Hope Stansbury (who Milligan used in Depraved!, The Degenerates and The Rats Are Coming! The Werewolves Are Here!, which would make her a bit of a regular) is head and shoulders above the rest of the cast. She’s not the world’s greatest actress but she handles the material without any trouble. Allan Berendt overdoes it, but we love him for it and you can’t help but giggle every time he puts on his tiny hat. Why didn’t Milligan get him a bigger hat? Who knows, but thank God he didn’t. John Wallowitch (whose only other credit appears to be as ‘piano player’ on a 1994 episode of The Cosby Mysteries!) is amusing enough. Pamela Adams is pretty cute and Prudence Towers is a bad ass name and she has a shiny hat the fits properly.

    Also be on the lookout for a gross chicken gutting in the kitchen, and a woman named Petra (Eve Crosby), the 'keeper of the graves' and a scene where a poor little mouse gets cut in half with a meat cleaver that looks pretty realistic (fair warning to those sensitive to animal violence).

    The Dungeon Of Andy Milligan – Blu-ray Review:

    Both films are presented in AVC encoded 1080p high definition. Carnage is framed at 1.85.1 and takes up 19GBS on the 50GB disc and it looks the best of all the films in this collection, scanned in 2k from its original 35mm negative. There’s a little bit of print damage here and there but only a little bit and the vast majority of the film is very clean. Colors look really good and black levels are pretty solid as well. Blood, which is framed at 1.78.1 and takes up 14.6GBs on the disc, also looks very good, scanned in 2k from a 35mm answer print. The opening credits show more print damage than you might want but it gets quite a bit cleaner after that. There are some noticeable scratches around the reel changes but they don’t too long. Overall this one is fairly clean as well and also boasts pretty strong color reproduction and black levels. Neither film suffers from any obvious noise reduction or edge enhancement, everything is always very filmic and compression is pretty solid here.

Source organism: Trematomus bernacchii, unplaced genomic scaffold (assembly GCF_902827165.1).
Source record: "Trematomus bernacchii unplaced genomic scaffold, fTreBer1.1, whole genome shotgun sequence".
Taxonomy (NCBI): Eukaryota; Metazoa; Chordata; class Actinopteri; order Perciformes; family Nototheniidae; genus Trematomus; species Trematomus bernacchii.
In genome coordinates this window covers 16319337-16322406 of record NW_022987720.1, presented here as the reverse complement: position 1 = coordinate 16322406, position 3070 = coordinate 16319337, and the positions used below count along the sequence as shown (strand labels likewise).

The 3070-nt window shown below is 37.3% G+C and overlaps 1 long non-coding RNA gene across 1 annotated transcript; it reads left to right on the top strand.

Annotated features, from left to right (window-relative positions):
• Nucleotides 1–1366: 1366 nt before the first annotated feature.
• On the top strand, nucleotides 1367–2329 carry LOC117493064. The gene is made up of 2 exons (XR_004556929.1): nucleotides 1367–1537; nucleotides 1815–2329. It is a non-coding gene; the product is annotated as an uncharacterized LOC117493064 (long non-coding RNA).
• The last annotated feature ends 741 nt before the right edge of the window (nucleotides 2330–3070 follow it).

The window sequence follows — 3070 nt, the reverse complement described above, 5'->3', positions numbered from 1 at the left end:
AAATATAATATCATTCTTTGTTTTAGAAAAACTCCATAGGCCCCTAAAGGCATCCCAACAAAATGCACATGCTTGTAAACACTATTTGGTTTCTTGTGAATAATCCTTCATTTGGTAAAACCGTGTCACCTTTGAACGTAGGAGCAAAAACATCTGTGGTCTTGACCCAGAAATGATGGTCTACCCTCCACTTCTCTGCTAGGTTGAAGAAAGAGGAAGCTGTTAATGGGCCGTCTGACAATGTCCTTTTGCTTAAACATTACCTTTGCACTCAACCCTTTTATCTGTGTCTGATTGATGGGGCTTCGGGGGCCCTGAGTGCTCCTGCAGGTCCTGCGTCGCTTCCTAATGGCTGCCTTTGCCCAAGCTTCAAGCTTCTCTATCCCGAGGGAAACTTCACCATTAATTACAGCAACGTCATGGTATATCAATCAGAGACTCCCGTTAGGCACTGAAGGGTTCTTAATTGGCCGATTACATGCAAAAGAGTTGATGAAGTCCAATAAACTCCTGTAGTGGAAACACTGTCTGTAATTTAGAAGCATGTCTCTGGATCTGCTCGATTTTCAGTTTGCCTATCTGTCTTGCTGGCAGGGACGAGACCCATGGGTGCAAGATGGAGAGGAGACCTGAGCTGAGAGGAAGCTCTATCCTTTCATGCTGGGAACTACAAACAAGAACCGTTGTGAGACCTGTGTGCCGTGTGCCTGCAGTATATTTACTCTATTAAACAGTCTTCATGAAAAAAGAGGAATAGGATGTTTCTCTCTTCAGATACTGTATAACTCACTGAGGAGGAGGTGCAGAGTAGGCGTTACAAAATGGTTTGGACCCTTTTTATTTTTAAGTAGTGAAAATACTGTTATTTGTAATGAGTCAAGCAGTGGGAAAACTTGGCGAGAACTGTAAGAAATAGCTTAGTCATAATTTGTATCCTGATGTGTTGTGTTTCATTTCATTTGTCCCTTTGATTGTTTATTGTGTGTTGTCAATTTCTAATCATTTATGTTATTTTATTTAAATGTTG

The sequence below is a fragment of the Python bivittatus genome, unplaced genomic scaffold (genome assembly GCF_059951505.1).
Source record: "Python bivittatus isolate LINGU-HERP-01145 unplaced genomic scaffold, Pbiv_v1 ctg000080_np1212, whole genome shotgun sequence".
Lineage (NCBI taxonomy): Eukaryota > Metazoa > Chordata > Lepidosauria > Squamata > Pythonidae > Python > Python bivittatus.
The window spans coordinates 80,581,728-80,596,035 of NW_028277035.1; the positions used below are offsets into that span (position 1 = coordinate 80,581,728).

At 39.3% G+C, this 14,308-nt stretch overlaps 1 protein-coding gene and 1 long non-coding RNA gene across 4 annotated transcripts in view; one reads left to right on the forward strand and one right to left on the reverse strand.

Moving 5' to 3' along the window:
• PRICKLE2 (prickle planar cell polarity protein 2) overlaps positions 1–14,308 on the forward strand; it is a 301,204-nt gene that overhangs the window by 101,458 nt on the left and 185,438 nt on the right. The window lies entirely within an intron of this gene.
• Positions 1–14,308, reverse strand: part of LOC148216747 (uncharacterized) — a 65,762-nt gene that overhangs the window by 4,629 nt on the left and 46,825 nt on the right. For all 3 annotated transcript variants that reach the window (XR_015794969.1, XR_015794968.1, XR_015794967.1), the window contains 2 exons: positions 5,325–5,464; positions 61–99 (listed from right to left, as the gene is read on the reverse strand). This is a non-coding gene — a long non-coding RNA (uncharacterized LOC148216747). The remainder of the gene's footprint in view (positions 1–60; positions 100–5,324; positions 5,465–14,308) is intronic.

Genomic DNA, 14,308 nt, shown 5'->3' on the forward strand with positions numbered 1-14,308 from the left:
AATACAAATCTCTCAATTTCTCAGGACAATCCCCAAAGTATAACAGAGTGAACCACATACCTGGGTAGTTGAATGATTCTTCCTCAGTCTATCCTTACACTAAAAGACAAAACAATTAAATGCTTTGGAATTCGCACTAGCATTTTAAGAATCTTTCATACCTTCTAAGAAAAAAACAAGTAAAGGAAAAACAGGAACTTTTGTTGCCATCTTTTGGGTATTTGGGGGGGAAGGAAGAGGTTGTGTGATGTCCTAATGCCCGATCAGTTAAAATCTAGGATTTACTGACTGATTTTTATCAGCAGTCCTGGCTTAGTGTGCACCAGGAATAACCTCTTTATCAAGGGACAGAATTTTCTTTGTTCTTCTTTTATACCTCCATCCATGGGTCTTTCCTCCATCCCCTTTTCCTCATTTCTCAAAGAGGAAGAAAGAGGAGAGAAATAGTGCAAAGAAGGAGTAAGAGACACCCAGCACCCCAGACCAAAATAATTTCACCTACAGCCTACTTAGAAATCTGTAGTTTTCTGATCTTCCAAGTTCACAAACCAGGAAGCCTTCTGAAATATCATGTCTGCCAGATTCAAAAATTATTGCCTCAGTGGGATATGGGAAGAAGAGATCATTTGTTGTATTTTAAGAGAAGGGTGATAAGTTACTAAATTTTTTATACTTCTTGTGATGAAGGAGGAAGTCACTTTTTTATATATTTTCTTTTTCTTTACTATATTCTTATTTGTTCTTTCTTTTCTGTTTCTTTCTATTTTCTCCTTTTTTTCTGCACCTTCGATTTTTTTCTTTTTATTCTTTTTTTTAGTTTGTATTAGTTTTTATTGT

As far as the audio goes, Carnage gets a 24-bit DTS-HD 2.0 Mono track that generally sounds fine. You’ll have no trouble making out every time that DAMNED INVISIBLE DOG KEEPS BARKING and the dialogue is always pretty easy to understand. There’s some flatness inherent in the original mix that obviously carries over but there aren’t any problems here. Blood gets a 16-bit DTS-HD 2.0 Mono and there’s a bit more flatness here as well as the occasional instance of hiss but it too generally sounds pretty good. Both films come with optional English subtitles.

    The main extra on this disc is Toga Party, an eighty-four-minute feature film from 1975 that was originally released as Pelvis. The deal with this film is that Lew Mishkin, wanting to recoup as much as they could from their investments, were creating spicier versions of some of their properties and re-releasing them under alternate titles to make some easy money. Case in point, 1977's Pelvis, a musical comedy that hardly set the box office on fire. Milligan was hired to shoot some inserts for the film, which would be re-released to theaters to cash in on the success of movies like Animal House. Reportedly this screened in 1979 where cast members who were upset with the inserts freaked out, sending the film into completely obscurity.... until now. The movie was originally directed by Robert T. Megginson, the same name who wrote the two F/X films and the TV series that came after it.